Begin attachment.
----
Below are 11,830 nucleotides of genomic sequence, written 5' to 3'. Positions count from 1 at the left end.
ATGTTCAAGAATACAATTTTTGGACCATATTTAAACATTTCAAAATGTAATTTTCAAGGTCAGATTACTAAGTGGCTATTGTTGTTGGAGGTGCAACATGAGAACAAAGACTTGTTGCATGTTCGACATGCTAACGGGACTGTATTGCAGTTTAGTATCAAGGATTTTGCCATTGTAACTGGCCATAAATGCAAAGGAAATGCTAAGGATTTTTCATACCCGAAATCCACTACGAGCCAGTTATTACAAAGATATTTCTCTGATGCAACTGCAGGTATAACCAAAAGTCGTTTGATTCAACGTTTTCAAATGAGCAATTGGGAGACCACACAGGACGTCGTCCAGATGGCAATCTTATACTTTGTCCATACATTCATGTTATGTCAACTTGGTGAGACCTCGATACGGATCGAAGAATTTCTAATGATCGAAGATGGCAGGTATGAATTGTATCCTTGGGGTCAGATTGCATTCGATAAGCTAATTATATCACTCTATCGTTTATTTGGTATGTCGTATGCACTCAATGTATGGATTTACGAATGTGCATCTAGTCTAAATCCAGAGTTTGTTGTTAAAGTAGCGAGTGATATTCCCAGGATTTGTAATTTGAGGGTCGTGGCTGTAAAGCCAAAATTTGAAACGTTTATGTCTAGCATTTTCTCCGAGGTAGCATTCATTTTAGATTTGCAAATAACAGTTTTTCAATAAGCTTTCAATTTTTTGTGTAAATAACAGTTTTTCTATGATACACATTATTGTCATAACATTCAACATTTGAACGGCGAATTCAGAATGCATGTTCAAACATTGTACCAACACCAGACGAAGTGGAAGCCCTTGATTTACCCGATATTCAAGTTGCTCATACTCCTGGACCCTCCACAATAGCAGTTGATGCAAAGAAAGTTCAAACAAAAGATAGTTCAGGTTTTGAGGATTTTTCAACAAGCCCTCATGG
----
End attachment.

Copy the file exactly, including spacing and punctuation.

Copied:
Below are 11,830 nucleotides of genomic sequence, written 5' to 3'. Positions count from 1 at the left end.
ATGTTCAAGAATACAATTTTTGGACCATATTTAAACATTTCAAAATGTAATTTTCAAGGTCAGATTACTAAGTGGCTATTGTTGTTGGAGGTGCAACATGAGAACAAAGACTTGTTGCATGTTCGACATGCTAACGGGACTGTATTGCAGTTTAGTATCAAGGATTTTGCCATTGTAACTGGCCATAAATGCAAAGGAAATGCTAAGGATTTTTCATACCCGAAATCCACTACGAGCCAGTTATTACAAAGATATTTCTCTGATGCAACTGCAGGTATAACCAAAAGTCGTTTGATTCAACGTTTTCAAATGAGCAATTGGGAGACCACACAGGACGTCGTCCAGATGGCAATCTTATACTTTGTCCATACATTCATGTTATGTCAACTTGGTGAGACCTCGATACGGATCGAAGAATTTCTAATGATCGAAGATGGCAGGTATGAATTGTATCCTTGGGGTCAGATTGCATTCGATAAGCTAATTATATCACTCTATCGTTTATTTGGTATGTCGTATGCACTCAATGTATGGATTTACGAATGTGCATCTAGTCTAAATCCAGAGTTTGTTGTTAAAGTAGCGAGTGATATTCCCAGGATTTGTAATTTGAGGGTCGTGGCTGTAAAGCCAAAATTTGAAACGTTTATGTCTAGCATTTTCTCCGAGGTAGCATTCATTTTAGATTTGCAAATAACAGTTTTTCAATAAGCTTTCAATTTTTTGTGTAAATAACAGTTTTTCTATGATACACATTATTGTCATAACATTCAACATTTGAACGGCGAATTCAGAATGCATGTTCAAACATTGTACCAACACCAGACGAAGTGGAAGCCCTTGATTTACCCGATATTCAAGTTGCTCATACTCCTGGACCCTCCACAATAGCAGTTGATGCAAAGAAAGTTCAAACAAAAGATAGTTCAGGTTTTGAGGATTTTTCAACAAGCCCTCATGG